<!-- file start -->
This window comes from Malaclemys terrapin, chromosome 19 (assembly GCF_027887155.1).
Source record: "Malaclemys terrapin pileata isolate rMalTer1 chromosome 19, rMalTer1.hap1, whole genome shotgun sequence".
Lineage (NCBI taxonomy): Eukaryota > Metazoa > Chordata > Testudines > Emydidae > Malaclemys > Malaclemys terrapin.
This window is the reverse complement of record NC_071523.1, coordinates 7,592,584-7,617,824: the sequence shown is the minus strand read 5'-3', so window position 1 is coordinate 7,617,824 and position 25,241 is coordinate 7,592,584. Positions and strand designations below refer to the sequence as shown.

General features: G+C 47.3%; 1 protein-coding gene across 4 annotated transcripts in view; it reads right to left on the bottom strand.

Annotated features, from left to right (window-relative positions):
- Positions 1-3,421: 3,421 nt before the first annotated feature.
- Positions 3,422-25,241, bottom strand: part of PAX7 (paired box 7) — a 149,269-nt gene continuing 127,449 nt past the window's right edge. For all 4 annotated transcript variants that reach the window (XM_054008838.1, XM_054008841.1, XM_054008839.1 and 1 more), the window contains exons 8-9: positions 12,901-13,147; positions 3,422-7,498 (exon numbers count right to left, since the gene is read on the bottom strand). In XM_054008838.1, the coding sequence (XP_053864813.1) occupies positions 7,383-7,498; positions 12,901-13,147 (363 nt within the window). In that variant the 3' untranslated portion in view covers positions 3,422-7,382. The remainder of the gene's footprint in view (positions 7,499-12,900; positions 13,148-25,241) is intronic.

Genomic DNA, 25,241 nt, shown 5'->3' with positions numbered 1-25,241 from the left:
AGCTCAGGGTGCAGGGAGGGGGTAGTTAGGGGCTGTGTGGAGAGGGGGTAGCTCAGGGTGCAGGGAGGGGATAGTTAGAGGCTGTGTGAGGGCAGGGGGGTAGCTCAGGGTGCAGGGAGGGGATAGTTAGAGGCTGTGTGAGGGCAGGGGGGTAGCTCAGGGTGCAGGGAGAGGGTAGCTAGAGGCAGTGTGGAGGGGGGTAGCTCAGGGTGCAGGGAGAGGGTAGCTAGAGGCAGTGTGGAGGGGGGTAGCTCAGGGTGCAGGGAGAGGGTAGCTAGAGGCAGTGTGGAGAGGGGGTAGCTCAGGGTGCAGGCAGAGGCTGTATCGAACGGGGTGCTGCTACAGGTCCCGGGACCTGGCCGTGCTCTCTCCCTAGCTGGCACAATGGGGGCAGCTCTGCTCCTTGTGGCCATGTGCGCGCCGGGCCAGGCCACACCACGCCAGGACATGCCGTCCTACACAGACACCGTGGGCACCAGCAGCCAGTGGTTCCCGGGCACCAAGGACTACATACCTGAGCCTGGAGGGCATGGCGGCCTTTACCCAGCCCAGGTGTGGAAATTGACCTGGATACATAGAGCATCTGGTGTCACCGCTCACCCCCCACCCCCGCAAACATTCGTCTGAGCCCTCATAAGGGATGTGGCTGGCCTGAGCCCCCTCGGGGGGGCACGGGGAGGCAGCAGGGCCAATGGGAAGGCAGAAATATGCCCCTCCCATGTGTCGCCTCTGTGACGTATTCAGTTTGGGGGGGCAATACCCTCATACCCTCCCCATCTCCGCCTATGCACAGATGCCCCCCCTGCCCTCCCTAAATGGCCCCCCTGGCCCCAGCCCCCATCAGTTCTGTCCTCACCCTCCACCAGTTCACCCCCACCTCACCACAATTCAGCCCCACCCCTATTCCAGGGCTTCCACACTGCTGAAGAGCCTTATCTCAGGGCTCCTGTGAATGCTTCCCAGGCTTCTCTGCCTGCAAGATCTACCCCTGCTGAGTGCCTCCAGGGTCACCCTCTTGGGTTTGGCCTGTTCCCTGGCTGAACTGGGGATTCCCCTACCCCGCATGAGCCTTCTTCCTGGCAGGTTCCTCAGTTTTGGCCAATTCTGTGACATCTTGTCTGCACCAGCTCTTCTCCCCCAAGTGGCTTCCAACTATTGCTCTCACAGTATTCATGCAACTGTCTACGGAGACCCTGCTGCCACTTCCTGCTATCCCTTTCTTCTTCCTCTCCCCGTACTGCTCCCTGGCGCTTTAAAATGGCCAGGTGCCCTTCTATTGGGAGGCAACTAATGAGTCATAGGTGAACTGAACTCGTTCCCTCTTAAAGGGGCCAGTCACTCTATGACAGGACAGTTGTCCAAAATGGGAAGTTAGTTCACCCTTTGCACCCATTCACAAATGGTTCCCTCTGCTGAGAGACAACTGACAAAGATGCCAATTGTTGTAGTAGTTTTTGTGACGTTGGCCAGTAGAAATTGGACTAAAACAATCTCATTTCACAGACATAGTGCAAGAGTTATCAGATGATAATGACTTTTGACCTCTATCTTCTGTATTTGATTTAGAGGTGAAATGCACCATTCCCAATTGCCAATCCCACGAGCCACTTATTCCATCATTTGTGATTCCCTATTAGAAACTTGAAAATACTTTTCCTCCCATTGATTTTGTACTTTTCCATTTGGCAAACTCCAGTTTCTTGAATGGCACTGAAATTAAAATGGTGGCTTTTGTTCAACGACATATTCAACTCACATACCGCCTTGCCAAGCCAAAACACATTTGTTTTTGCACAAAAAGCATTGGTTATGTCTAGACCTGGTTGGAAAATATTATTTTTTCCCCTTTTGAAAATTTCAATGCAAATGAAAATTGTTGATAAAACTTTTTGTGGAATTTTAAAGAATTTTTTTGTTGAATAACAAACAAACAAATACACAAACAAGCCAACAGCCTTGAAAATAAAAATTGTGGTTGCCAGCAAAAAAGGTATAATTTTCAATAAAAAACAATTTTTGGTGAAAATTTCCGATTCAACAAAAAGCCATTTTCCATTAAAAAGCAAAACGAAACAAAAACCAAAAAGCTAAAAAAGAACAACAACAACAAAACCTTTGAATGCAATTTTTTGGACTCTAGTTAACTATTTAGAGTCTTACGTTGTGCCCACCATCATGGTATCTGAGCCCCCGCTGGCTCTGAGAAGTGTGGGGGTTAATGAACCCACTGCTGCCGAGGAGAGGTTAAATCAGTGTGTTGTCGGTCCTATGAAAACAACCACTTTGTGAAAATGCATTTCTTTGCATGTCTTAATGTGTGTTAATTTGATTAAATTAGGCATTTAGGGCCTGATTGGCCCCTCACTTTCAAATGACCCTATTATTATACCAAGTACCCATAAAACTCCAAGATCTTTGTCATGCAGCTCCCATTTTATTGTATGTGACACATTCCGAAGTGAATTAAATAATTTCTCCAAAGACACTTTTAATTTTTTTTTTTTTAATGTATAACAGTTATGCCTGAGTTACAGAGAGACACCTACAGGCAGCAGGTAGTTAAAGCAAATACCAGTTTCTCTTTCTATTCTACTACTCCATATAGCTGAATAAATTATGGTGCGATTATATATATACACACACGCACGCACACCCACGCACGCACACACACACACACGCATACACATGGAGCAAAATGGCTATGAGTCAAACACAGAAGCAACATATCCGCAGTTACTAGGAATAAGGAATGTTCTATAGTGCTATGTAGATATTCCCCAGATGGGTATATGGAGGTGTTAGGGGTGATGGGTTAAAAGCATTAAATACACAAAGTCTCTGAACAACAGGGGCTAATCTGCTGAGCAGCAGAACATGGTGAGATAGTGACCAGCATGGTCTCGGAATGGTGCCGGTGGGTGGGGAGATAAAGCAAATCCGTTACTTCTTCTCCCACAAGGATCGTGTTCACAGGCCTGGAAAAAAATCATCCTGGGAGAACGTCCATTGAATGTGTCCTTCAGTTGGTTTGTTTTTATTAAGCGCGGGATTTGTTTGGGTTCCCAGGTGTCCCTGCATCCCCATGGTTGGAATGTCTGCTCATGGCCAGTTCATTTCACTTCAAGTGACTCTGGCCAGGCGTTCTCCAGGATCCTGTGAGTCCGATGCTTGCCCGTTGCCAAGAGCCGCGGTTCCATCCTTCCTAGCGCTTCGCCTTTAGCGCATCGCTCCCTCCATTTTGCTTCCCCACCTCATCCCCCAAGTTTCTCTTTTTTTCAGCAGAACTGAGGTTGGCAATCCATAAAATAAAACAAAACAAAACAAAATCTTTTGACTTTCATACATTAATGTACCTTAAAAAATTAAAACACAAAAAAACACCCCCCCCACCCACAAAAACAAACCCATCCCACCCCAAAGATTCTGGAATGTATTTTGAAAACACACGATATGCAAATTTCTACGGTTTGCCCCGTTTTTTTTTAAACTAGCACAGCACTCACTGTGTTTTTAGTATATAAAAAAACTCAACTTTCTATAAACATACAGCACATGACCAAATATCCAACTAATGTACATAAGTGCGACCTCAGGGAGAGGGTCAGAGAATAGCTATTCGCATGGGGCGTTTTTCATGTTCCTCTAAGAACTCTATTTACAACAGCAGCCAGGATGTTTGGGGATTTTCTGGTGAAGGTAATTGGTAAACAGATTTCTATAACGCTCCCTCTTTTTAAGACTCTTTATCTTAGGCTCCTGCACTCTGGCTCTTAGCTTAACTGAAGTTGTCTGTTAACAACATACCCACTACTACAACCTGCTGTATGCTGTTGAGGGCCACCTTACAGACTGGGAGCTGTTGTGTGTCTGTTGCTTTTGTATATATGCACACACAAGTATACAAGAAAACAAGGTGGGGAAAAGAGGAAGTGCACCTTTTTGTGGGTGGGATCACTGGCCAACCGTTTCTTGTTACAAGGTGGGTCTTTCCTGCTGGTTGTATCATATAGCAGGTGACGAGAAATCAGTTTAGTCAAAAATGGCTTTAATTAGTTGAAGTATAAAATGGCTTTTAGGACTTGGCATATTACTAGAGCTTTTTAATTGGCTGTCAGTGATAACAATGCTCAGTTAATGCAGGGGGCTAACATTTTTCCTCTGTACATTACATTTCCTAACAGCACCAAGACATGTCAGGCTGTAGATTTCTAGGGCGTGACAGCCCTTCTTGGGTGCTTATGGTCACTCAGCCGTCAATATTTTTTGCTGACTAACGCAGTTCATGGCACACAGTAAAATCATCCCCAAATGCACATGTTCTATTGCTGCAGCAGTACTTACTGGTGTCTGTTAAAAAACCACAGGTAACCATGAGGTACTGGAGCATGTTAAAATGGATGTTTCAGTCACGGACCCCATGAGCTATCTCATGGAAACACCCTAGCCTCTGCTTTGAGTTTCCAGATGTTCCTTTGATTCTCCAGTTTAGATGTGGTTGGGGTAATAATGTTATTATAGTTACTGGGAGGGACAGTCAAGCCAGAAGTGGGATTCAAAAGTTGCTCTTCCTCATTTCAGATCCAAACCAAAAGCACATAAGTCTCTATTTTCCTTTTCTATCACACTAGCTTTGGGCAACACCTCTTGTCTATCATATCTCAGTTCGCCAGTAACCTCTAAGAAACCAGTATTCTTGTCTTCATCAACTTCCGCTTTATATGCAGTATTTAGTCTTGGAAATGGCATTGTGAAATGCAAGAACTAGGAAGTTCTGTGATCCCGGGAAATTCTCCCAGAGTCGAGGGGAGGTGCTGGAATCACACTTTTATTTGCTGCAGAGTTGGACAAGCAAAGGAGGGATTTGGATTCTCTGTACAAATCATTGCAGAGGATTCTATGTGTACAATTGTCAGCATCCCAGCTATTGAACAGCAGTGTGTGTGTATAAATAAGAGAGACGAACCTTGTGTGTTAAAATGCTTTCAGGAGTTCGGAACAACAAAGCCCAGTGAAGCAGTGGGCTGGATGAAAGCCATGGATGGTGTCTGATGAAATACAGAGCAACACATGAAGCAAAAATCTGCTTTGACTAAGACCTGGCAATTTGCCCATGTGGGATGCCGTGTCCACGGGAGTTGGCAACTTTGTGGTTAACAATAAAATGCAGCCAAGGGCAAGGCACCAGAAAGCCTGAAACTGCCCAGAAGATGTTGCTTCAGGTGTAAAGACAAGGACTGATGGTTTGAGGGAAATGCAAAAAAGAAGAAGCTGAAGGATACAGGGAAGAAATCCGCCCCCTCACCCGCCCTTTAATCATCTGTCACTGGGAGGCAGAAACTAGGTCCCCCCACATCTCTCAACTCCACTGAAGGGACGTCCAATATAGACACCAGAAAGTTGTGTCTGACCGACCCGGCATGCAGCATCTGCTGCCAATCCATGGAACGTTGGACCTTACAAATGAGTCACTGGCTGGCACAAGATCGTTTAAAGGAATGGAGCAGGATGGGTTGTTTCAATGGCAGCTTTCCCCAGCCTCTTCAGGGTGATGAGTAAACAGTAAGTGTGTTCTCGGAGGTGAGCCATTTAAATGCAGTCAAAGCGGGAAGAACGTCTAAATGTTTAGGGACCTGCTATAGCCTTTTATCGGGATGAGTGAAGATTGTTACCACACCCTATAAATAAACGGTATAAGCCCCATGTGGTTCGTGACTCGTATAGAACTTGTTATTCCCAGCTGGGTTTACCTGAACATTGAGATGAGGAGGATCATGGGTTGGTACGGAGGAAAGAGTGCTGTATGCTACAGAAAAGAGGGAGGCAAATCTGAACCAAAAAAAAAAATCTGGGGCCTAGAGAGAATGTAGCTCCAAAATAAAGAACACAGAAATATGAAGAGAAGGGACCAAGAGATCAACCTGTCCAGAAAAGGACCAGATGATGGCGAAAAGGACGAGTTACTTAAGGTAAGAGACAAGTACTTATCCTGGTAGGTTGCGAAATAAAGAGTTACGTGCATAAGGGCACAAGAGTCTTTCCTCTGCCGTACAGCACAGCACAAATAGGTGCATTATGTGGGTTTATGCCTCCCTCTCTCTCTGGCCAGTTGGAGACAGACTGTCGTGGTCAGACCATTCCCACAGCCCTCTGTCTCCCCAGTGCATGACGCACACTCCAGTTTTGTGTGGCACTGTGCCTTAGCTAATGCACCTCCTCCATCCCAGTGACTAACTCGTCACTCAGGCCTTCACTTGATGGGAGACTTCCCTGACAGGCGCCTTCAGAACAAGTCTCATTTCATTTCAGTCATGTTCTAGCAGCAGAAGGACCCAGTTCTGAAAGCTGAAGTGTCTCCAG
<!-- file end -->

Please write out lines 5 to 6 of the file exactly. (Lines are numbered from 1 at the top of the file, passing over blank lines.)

General features: G+C 47.3%; 1 protein-coding gene across 4 annotated transcripts in view; it reads right to left on the bottom strand.

Annotated features, from left to right (window-relative positions):